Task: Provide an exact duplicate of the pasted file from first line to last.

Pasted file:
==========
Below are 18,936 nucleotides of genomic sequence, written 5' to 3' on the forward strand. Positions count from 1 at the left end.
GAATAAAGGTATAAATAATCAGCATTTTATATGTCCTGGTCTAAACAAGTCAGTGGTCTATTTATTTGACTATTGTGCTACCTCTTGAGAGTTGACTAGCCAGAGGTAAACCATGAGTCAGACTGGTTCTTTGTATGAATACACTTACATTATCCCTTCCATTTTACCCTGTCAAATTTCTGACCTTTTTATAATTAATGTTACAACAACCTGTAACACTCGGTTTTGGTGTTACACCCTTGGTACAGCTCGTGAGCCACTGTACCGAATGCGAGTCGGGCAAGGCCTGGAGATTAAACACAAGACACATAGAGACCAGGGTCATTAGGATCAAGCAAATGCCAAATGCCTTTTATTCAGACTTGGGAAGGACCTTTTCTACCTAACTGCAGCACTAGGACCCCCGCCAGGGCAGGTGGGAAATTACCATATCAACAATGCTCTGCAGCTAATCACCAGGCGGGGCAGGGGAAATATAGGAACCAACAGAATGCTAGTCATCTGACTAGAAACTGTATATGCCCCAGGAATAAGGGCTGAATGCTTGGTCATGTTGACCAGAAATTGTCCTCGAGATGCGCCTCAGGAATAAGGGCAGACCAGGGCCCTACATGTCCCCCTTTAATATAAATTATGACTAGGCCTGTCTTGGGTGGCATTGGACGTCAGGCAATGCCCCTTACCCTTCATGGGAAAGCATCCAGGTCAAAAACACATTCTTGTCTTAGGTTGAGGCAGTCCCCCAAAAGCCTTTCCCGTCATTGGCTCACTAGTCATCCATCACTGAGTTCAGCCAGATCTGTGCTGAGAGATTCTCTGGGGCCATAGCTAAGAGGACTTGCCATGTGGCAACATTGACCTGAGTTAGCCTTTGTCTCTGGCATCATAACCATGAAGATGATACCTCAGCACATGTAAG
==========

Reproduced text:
Below are 18,936 nucleotides of genomic sequence, written 5' to 3' on the forward strand. Positions count from 1 at the left end.
GAATAAAGGTATAAATAATCAGCATTTTATATGTCCTGGTCTAAACAAGTCAGTGGTCTATTTATTTGACTATTGTGCTACCTCTTGAGAGTTGACTAGCCAGAGGTAAACCATGAGTCAGACTGGTTCTTTGTATGAATACACTTACATTATCCCTTCCATTTTACCCTGTCAAATTTCTGACCTTTTTATAATTAATGTTACAACAACCTGTAACACTCGGTTTTGGTGTTACACCCTTGGTACAGCTCGTGAGCCACTGTACCGAATGCGAGTCGGGCAAGGCCTGGAGATTAAACACAAGACACATAGAGACCAGGGTCATTAGGATCAAGCAAATGCCAAATGCCTTTTATTCAGACTTGGGAAGGACCTTTTCTACCTAACTGCAGCACTAGGACCCCCGCCAGGGCAGGTGGGAAATTACCATATCAACAATGCTCTGCAGCTAATCACCAGGCGGGGCAGGGGAAATATAGGAACCAACAGAATGCTAGTCATCTGACTAGAAACTGTATATGCCCCAGGAATAAGGGCTGAATGCTTGGTCATGTTGACCAGAAATTGTCCTCGAGATGCGCCTCAGGAATAAGGGCAGACCAGGGCCCTACATGTCCCCCTTTAATATAAATTATGACTAGGCCTGTCTTGGGTGGCATTGGACGTCAGGCAATGCCCCTTACCCTTCATGGGAAAGCATCCAGGTCAAAAACACATTCTTGTCTTAGGTTGAGGCAGTCCCCCAAAAGCCTTTCCCGTCATTGGCTCACTAGTCATCCATCACTGAGTTCAGCCAGATCTGTGCTGAGAGATTCTCTGGGGCCATAGCTAAGAGGACTTGCCATGTGGCAACATTGACCTGAGTTAGCCTTTGTCTCTGGCATCATAACCATGAAGATGATACCTCAGCACATGTAAG